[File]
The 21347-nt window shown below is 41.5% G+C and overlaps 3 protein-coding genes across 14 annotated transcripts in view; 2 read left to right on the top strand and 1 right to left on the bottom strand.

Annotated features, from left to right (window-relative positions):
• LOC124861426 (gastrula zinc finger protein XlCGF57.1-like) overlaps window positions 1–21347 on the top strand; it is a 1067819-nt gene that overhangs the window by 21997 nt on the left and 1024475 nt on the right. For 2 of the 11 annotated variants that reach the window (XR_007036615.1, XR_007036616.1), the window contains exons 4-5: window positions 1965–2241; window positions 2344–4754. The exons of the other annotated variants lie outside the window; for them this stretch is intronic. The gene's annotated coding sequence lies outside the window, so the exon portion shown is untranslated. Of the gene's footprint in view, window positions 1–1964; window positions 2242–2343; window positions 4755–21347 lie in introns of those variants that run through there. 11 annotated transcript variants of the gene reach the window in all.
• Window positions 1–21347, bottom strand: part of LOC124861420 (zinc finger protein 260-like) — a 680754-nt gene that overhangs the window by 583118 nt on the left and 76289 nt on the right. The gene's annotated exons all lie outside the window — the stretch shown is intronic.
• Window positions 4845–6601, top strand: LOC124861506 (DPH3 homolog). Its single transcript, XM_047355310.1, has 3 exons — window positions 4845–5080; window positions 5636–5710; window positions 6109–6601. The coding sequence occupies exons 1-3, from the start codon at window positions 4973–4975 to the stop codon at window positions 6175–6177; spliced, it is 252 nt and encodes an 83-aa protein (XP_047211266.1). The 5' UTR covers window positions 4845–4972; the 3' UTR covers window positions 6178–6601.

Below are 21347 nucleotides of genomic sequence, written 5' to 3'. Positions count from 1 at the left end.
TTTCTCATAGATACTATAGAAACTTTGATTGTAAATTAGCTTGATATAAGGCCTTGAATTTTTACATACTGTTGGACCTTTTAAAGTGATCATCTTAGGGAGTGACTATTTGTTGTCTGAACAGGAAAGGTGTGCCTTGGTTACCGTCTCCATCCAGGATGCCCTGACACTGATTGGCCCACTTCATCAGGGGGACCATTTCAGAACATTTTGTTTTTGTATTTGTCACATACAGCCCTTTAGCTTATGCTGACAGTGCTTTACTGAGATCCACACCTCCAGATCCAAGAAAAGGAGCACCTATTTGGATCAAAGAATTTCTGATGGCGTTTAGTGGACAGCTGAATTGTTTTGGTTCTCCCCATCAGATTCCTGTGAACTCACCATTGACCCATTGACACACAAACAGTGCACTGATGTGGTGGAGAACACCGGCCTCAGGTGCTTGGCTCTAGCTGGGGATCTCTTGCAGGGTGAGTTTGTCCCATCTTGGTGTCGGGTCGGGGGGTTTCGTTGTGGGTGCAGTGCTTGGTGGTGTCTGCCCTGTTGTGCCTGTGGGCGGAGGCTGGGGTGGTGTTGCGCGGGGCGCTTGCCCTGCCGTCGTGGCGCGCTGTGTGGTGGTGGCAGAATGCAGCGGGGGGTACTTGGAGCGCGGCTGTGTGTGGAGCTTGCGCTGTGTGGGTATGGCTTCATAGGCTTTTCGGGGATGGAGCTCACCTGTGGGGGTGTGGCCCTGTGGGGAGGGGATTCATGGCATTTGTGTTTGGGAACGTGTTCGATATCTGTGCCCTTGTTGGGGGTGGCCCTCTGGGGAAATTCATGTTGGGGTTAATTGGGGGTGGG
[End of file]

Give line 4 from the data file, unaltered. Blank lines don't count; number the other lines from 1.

• Window positions 1–21347, bottom strand: part of LOC124861420 (zinc finger protein 260-like) — a 680754-nt gene that overhangs the window by 583118 nt on the left and 76289 nt on the right. The gene's annotated exons all lie outside the window — the stretch shown is intronic.